Highwaymen, Jacobites and the Chelsea Patrol

18th August 2020

From delivering post, to guiding visitors around our historic site, the Chelsea Pensioners can choose to take on a number of different jobs while living at the Royal Hospital. One of the more unusual roles previously adopted by Pensioners was as a member of the Chelsea Patrol; a London garrison stationed between the Royal Hospital and St James’ Palace to deter against criminal activity and protect the city against the growing threat posed by the Jacobite movement.

The Jacobites

‘Jacobite’ was the name given to supporters of the Catholic King James II (1633-1701) and his descendants, who were exiled during the Glorious Revolution of 1688. The Jacobite movement supported the restoration of the House of Stuart to the British throne and posed a significant political threat in the late 17th and 18th centuries.

James II had ascended to the English throne in 1685, a time of tense relations between Catholics and Protestants. Relations were strained further when, in 1687, James issued the Declaration of Indulgence which granted broad religious freedom by suspending penal laws against Catholics. Intended to promote Catholicism, the Declaration was condemned by Anglicans who argued that it permitted the practice of any religion, including paganism. The King’s decision to formally dissolve Parliament in favour of one that would support him unconditionally and the birth of his Catholic son left many fearful that a Catholic dynasty was imminent. In the Glorious Revolution of 1688, with the support of many of King James’s peers, James’s Protestant daughter Mary and her Dutch husband, William of Orange, deposed the King and succeeded to the throne.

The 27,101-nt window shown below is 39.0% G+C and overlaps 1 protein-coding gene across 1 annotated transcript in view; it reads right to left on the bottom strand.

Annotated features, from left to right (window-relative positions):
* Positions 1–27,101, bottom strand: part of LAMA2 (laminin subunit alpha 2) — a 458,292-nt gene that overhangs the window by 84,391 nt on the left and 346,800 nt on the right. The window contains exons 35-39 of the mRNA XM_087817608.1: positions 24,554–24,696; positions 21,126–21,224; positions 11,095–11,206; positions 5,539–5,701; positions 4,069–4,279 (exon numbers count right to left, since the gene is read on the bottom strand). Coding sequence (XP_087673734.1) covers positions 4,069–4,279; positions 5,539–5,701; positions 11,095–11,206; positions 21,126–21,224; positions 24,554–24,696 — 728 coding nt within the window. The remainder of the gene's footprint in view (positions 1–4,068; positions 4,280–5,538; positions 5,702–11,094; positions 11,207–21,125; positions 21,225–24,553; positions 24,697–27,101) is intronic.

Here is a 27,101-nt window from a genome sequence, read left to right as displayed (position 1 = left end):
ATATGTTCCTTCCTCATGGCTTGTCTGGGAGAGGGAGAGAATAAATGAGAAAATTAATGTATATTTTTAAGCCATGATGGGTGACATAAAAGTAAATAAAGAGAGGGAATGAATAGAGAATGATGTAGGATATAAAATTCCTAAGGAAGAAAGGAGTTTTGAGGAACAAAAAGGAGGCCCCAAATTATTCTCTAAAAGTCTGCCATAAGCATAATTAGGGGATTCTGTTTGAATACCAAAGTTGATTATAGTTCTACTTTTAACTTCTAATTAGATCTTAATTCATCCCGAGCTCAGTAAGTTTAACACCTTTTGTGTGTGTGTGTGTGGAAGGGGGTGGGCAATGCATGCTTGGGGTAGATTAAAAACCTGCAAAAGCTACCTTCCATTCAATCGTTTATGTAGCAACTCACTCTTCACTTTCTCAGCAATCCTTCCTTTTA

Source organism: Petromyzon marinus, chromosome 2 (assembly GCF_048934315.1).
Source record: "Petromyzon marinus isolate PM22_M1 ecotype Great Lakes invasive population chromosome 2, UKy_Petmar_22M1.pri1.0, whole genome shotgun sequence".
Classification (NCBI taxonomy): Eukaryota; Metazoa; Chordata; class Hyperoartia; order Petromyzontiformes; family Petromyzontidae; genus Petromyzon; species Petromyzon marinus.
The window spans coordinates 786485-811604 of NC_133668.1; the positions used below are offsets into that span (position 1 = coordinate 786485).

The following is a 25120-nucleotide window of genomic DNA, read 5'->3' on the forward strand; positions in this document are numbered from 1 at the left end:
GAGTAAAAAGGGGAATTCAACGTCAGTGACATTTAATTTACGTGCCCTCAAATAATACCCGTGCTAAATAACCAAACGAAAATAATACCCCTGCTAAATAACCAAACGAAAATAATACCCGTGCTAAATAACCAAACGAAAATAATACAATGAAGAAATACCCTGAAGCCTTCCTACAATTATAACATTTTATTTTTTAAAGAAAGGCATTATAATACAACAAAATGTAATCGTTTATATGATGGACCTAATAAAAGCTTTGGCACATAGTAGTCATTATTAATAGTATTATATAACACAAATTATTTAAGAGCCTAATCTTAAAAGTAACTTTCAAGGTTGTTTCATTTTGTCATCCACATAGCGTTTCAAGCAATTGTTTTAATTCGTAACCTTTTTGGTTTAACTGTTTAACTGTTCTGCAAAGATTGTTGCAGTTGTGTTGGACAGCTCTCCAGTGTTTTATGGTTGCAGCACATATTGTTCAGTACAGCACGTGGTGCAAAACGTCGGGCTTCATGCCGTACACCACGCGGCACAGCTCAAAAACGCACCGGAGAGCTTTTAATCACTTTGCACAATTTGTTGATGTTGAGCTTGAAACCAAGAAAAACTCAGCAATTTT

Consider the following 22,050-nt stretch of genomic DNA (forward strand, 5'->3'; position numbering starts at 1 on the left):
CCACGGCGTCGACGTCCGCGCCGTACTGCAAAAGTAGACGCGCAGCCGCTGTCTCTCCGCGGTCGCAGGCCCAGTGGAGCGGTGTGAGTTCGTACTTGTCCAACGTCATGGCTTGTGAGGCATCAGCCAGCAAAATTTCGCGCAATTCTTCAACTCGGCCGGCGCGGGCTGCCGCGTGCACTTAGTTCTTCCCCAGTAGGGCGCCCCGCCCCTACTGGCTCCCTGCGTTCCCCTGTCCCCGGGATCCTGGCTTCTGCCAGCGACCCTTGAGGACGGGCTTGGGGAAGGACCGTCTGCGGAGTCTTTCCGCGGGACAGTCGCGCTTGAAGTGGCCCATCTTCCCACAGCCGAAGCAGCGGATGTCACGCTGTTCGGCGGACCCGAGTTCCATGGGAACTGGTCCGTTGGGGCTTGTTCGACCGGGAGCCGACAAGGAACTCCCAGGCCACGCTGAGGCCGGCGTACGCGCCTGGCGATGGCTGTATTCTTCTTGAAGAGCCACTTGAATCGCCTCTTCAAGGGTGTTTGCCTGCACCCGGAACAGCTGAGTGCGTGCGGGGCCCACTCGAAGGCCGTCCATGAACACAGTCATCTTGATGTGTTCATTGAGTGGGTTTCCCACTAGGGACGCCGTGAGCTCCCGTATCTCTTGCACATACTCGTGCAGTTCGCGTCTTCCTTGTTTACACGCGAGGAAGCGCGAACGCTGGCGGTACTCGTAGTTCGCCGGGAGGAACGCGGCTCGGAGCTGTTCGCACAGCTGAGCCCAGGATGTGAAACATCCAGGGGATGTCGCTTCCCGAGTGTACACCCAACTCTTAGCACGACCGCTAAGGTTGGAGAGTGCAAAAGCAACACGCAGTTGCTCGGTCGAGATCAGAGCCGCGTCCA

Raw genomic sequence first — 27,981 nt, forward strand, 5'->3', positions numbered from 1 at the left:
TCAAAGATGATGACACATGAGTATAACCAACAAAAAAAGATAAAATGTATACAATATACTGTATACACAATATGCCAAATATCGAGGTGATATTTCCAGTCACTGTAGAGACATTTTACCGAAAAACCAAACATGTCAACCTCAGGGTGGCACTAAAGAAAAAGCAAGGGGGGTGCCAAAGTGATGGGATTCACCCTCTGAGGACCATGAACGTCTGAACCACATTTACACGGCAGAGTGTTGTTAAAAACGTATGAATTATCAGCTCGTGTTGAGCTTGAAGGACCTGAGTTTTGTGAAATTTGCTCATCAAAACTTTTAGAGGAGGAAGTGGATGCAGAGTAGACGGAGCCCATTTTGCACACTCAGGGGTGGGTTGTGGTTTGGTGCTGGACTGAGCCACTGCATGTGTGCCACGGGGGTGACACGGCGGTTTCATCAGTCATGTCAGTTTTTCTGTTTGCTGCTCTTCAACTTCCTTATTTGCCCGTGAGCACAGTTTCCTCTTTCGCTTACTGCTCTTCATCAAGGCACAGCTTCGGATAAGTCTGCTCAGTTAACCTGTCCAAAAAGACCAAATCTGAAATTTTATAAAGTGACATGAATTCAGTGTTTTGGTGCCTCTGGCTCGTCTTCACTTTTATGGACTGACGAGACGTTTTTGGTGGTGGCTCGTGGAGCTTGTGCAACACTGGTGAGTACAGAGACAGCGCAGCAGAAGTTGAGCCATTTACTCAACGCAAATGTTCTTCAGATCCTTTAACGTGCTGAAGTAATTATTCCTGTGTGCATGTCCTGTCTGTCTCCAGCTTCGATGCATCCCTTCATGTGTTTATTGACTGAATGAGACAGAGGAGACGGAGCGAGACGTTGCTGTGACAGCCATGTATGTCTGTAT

James II (1633–1701) by Peter Lely (1618–1680). Royal Hospital Chelsea.

The Jacobite Rising of 1715

In 1714, the British throne passed to King George I and the house of Hanover after Queen Anne, Mary’s sister, died without an heir. In August of the same year James Francis Edward Stuart, son of the exiled King James II, issued a handbill calling on the Jacobites to restore the House of Stuart to the British throne:

‘It is plain our People can never enjoy any lasting peace or happiness’ till they settle the succession again in the right Line, & recall us the immediate Lawfull Heir, & the onely born English-man now left of the Royall family.’

A handbill from James III, James Francis Edward, ‘The Old Pretender’ son of James II of England, August 1714 (SP 35/1/f30). The National Archives.

 

The Act of Union in 1707 had prompted the union of England and Scotland under the name of Great Britain. This was unpopular in Scotland, where the Jacobites seized the opportunity to assert themselves as defenders of Scottish liberties by pledging their intent to repeal the Union and restore Scotland’s parliament. While the rebellion was primarily concentrated in Scotland, following the mobilisation of Highland clans and a military force numbering 16,000 men, the Jacobite threat was felt as far away as London. A contemporary report from John Blackwell, a Constable of the Ward of Cheapside in London, to the authorities describes the nature of threats to King George I ‘s rule in the capital: